MPTCP on Windows with WSL2

Prerequisite

Install Ubuntu in WSL2 (simply look for Ubuntu in the Microsoft Store)

Optional: Allow Windows to keep both Wifi and Ethernet open

Windows will automatically turn off wifi when Ethernet is plugged in. If you want to try MPTCP over Wifi + Ethernet (or 4G through USB, all the same) you must disable this behavior :

1. Open Registry Editor.

2. Go to HKEY_LOCAL_MACHINE\Software\Policies\Microsoft\Windows\WcmSvc\Local.

3. Create/change the fMinimizeConnections registry DWORD to 0.

4. Close Registry Editor and reboot.

Step 1 : Install an MPTCP-compatible Kernel (easier than it sounds!)

sudo apt install build-essential flex bison libssl-dev libelf-dev
git clone https://github.com/microsoft/WSL2-Linux-Kernel.git
cp Microsoft/config-wsl .config

Edit .config and change “#CONFIG_MPTCP is not set” by CONFIG_MPTCP=y

make
cp arch/x86/boot/vmlinux/mnt/c/vmlinux

Then shut down WSL in a CMD window:

wsl --shutdown

And to boot in your new kernel add a file in C:\Users\$USER\.wslconfig

[wsl2]
kernel=C:\vmlinux

Step 2 : Install mptcpd

This is to get the “mptcpize” command to run a legacy TCP application with mptcp

sudo apt install mptcpd

Step 3 : Try it out !

sudo apt install iperf
sudo tcpdump -i  lo -w capture.pcap
mptcpize run iperf -s
mptcpize run iperf -c 127.0.0.1 -b 1k -l 1

Then open capture.pcap with wireshark and you should see MPTCP instead of TCP ๐Ÿ™‚

Step 3 : SSH and failover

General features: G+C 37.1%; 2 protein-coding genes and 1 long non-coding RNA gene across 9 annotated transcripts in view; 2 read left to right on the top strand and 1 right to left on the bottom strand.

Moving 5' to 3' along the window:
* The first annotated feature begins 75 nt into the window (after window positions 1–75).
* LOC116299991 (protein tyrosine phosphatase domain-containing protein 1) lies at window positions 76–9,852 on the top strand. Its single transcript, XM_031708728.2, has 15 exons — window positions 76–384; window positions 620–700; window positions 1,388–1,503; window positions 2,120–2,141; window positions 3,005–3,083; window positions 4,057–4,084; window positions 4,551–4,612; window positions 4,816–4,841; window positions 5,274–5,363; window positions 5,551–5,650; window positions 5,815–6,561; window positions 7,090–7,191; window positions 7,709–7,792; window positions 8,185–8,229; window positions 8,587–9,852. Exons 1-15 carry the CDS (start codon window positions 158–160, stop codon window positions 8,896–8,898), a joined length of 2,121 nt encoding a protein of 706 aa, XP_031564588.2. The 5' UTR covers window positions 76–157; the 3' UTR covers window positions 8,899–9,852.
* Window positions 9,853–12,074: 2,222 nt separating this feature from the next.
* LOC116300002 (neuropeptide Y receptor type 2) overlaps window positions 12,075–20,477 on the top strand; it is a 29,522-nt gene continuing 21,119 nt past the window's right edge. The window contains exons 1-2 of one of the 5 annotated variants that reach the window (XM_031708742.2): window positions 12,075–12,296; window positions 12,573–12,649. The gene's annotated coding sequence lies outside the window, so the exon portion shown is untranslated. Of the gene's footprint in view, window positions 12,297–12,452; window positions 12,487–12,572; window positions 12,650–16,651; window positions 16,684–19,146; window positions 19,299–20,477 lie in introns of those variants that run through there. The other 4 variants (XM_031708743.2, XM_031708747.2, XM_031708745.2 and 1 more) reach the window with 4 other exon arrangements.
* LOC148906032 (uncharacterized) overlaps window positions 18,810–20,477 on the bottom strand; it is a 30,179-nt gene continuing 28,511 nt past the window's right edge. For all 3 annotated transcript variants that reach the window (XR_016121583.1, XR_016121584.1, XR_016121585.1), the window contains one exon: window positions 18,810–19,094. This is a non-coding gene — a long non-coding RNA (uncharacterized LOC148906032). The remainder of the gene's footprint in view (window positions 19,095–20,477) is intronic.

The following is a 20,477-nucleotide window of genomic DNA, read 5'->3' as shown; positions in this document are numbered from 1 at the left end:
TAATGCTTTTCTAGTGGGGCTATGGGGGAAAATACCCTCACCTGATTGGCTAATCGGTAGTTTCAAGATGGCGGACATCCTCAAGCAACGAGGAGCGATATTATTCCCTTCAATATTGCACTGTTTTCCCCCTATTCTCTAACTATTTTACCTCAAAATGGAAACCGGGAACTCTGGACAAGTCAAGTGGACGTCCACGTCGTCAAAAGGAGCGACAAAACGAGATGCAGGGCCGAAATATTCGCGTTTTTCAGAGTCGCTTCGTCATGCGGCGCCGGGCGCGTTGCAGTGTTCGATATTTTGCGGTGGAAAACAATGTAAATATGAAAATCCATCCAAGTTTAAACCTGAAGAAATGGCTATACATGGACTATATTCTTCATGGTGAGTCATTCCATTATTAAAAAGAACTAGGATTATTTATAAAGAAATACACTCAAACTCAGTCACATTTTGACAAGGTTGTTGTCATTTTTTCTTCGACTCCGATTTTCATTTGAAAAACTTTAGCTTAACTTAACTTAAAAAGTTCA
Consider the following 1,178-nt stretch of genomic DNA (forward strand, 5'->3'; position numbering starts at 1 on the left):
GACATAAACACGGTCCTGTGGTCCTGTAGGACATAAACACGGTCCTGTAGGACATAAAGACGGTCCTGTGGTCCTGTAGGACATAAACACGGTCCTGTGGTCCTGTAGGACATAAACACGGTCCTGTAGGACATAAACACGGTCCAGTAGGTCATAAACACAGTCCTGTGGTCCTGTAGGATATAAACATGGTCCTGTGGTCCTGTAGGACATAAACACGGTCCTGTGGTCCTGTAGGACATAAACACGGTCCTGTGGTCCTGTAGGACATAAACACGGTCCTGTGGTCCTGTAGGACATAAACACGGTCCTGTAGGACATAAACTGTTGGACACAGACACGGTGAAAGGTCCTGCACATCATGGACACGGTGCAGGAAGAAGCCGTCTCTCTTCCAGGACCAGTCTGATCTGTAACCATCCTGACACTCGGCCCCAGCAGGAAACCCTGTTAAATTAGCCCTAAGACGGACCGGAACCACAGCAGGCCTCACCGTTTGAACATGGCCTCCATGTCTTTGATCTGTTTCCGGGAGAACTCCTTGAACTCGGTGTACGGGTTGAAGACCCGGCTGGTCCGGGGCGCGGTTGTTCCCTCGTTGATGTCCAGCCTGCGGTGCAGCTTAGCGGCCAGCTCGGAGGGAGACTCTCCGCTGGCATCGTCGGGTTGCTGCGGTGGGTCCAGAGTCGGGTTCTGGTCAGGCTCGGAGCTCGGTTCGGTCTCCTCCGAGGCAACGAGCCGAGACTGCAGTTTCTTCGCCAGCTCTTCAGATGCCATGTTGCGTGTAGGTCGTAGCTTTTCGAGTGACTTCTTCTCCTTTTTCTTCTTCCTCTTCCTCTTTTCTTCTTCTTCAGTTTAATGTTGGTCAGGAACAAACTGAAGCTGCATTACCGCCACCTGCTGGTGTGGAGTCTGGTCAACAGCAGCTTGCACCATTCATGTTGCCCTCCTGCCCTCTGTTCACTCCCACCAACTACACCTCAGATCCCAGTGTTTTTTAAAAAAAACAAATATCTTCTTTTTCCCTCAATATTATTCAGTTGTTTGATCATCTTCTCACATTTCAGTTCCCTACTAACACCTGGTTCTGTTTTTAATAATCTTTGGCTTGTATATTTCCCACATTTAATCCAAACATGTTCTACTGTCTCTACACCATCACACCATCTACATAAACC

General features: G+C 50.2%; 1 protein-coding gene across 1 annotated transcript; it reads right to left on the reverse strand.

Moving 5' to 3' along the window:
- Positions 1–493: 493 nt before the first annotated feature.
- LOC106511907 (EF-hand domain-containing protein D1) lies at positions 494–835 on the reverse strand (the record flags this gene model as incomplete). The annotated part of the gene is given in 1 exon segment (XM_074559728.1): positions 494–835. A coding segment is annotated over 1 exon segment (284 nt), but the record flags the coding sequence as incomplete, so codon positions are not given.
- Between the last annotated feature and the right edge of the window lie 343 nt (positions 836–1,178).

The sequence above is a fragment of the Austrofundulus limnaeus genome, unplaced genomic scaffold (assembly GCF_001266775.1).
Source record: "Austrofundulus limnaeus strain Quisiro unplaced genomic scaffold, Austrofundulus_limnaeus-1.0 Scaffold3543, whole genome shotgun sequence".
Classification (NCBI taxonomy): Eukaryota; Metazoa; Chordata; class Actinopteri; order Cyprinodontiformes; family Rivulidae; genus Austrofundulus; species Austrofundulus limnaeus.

[todo!]

VOO in bridge mode with IPv6 (optional: and prefix delegation!)

Despite old threads that can be seen on VOO’s forum, VOO do not seem to use SLAAC in bridge mode (anymore?), but DHCPv6. Also VOO only gives a /64 prefix so you can’t do internal subnets ๐Ÿ™

Important: my outgoing (WAN) interface directly connected to the VOO modem in bridge mode is enx000ec6ec03b3 . My internal LAN interface is br0 (it’s a bridge between my actual eth0 LAN interface and a WiFi access point using hostapd, but that’s for another day).

This tutorial assumes Ubuntu 18.04:

sudo apt install wide-dhcpv6-client

sudo vi /etc/wide-dhcpv6/dhcp6c.conf

interface enx000ec6ec03b3 {
  send ia-na 1;
  send ia-pd 1;
  request domain-name-servers;
  request domain-name;
  script "/etc/wide-dhcpv6/dhcp6c-script";
};

# Only for prefix delegation
id-assoc pd 1 {
  prefix-interface br0 { #internal facing interface (LAN)
    sla-id 0; # subnet. Combined with ia-pd to configure the subnet for this interface.
    ifid 1; #IP address "postfix". if not set it will use EUI-64 address of the interface. Combined with SLA-ID'd prefix to create full IP address of interface.
    sla-len 0; # Number of prefix bits assigned. Sadly this is 0 with voo... 
    };
  };

  id-assoc na 1 {
  # id-assoc for eth1
};

sudo vi /etc/default/wide-dhcpv6-client

INTERFACES="enx000ec6ec03b3"

sudo service wide-dhcpv6-client restart

At this point you should get an IPv6 address:

enx000ec6ec03b3: flags=4163<UP,BROADCAST,RUNNING,MULTICAST>  mtu 1500
        inet 109.89.XXX  netmask 255.255.255.0  broadcast 109.89.XXXX
        inet6 2a02:2788:XXXXXXXXX:8458  prefixlen 128  scopeid 0x0<global>
        inet6 fe80::20e:c6ff:feec:3b3  prefixlen 64  scopeid 0x20<link>
        ether 00:0e:c6:ec:03:b3  txqueuelen 1000  (Ethernet)
        RX packets 1358557038  bytes 1701875645905 (1.7 TB)
        RX errors 0  dropped 0  overruns 0  frame 0
        TX packets 648168501  bytes 176987273193 (176.9 GB)
        TX errors 0  dropped 0 overruns 0  carrier 0  collisions 0

Enable prefix delegation

Actually enable the prefix delegation with radvd:

sudo apt-get install radvd

sudo vi /etc/radvd.conf

interface br0 # LAN interface
{
  AdvManagedFlag off; # no DHCPv6 server here.
  AdvOtherConfigFlag off; # not even for options.
  AdvSendAdvert on;
  AdvDefaultPreference high;
  AdvLinkMTU 1280;
  prefix ::/64 #pick one non-link-local prefix assigned to the interface and start advertising it